Out in Zambia for the end of war commemorations, local words were used with the assumption that all knew the meaning. Using powers of deduction and context one could generally do so but it was not always possible. The most notable being the word for the whip made of hippo hide. So I thought I’d share some – always helpful to historians and researchers of WW1 Africa…
Let’s start with the hippo hide whip:
- Kiboko – Swahili
- Khourbash or Shaaburg – Arabic / Soudanese
- Shikote – Bemba
- Sjambok, pronounced shambock – South African English/Afrikaans
- Imvubu – Zulu
- Mnigolo – Mandinka
- Chicote – Portuguese Africa and Congo
- Fimbo – Belgian Congo
Probably the most well known word, Safari which is journey in Swahili translates to Ulendo in Malawian Chichewa. The Peace Corps have helpfully provided a list of 12 commonly used words in Malawi – I recognised a few with my smattering of Swahili and other languages. I leave you to discover what you recognise.
And then that most wonderful of African trees, the Baobab, which I discovered in Sandes’ book on the Royal Engineers in Egypt and the Sudan is called the Tebaldi. Sandes explains on p336 (96MB) how the tree was used to obtain water in desert terrain. Apparently there are 9 varieties of Baobab – you live and learn. In Swahili, it is the Mbuyu and in Yoruba, the Oshe. It’s ‘monkey bread’ fruit is also proving something of a fad. Apart from being a water storage facility, in the early phase of the East African campaign of 1914/5, a baobab in Tsavo was used to house a sniper, apparently a woman, who took potshots at those trying to sneak up on Salaita Hill. And then just as you think you’ve grasped where Mbuyuni is, thinking it’s in Tsavo, you discover there are numerous places called Mbuyuni throughout East Africa – it simply translates as ‘Place of the Baobab’.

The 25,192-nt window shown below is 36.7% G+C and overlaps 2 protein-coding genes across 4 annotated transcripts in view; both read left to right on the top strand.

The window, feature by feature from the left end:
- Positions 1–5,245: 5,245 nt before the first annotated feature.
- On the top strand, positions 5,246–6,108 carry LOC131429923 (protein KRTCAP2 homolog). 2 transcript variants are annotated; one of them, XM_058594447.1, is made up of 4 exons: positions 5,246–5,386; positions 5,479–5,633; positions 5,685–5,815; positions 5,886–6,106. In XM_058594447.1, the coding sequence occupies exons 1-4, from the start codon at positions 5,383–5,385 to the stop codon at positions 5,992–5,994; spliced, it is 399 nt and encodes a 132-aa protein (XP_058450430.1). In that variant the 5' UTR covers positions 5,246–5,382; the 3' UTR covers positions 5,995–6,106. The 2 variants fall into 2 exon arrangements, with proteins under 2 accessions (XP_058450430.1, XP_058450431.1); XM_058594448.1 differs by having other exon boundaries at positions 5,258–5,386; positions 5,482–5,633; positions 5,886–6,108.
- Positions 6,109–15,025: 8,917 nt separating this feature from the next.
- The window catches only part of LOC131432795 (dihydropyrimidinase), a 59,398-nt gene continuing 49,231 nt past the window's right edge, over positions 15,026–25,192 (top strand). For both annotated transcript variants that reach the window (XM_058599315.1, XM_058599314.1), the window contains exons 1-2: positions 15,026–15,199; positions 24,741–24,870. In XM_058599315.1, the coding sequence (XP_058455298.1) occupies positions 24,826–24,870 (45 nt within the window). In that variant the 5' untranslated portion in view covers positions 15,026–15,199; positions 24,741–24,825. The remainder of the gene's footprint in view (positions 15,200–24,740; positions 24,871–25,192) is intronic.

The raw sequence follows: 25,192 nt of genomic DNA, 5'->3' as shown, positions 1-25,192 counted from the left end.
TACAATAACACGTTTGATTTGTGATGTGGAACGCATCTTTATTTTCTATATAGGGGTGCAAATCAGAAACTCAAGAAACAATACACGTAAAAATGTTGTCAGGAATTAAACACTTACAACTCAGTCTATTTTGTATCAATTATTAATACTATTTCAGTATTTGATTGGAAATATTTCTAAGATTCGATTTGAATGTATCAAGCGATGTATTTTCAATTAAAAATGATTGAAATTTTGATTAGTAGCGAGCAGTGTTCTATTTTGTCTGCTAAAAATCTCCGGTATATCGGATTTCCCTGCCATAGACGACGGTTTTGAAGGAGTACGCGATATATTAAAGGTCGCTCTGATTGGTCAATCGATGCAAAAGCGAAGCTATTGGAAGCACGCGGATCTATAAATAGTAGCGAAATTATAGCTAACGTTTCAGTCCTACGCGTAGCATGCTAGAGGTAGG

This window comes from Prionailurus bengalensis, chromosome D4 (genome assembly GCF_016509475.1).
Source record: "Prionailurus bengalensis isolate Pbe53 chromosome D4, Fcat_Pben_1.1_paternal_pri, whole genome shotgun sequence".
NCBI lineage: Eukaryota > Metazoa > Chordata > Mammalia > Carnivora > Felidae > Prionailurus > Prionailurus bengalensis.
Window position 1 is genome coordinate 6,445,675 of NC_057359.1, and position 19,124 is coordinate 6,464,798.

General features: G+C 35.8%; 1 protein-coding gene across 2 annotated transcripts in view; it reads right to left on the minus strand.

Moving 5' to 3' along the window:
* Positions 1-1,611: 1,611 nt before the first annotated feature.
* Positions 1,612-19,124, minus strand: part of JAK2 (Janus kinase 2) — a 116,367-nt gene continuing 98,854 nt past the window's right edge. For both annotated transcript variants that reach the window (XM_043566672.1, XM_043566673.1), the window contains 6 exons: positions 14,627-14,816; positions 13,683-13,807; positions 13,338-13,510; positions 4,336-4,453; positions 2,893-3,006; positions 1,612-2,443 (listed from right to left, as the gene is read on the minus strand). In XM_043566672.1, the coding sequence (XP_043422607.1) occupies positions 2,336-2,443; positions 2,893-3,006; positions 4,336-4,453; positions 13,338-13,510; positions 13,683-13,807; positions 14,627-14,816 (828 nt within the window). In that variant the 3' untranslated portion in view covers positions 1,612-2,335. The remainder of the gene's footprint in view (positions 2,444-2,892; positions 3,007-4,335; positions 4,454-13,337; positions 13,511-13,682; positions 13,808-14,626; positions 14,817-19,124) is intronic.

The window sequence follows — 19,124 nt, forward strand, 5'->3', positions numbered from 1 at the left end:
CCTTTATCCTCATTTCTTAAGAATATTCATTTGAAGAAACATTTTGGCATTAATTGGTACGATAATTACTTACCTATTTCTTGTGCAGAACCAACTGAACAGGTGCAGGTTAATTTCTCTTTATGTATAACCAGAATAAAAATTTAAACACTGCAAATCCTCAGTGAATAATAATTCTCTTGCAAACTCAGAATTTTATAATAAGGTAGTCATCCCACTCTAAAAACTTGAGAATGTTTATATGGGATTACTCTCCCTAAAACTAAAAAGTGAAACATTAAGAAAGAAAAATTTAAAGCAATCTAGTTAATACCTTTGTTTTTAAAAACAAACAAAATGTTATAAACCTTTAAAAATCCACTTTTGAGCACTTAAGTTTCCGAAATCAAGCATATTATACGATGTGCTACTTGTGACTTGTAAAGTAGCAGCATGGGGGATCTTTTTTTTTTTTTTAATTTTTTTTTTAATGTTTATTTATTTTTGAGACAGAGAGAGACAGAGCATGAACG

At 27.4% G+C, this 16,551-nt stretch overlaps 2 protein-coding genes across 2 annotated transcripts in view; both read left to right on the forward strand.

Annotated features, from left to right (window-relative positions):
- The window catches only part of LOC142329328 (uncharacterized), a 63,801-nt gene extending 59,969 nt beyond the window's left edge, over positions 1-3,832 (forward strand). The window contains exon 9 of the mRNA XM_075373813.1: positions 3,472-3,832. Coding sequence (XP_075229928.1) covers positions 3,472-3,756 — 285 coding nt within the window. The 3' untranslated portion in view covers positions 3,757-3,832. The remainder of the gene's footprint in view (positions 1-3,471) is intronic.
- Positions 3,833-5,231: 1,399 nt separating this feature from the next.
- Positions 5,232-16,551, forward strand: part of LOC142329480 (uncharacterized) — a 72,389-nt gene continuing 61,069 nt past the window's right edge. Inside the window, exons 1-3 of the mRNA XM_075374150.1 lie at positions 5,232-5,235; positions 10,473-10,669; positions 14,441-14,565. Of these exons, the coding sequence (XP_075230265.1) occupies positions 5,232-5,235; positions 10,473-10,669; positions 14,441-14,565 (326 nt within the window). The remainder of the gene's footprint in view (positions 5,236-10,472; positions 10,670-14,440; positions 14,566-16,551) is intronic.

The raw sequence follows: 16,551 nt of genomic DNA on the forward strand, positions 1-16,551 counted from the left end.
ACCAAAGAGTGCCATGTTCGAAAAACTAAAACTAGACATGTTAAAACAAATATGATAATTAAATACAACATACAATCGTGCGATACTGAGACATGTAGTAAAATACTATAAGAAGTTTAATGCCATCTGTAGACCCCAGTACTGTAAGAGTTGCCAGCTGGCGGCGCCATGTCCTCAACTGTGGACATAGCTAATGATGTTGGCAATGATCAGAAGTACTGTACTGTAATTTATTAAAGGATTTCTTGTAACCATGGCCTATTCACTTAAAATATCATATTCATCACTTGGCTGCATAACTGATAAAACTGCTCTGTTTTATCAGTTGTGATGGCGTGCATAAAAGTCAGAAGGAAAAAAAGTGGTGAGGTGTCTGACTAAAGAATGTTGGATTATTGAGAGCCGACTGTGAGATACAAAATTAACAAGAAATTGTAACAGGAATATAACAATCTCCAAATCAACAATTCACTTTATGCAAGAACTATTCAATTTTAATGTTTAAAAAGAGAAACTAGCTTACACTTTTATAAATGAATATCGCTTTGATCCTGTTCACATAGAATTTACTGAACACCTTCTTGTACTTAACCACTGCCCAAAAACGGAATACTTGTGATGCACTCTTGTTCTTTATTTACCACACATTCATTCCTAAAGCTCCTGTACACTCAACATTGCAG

Which leads to the different names settlements had during World War 1 – local, English and German. A list of some of these can be found on the Great War in Africa, In Memory list for East Africa.
So to prevent any miscommunication and talking at cross purposes, it’s worth discovering the multiple words used for the same thing if you’re working with different cultural groups or micro-nations. My mind is reelling at the thought of having to juggle 177 different words for one item – 177 is the number of micro-nations I estimate participated in the East Africa campaign of WW1- but thankfully a number spoke the same language and regional langauges such as Swahili and Fanagalo were developed.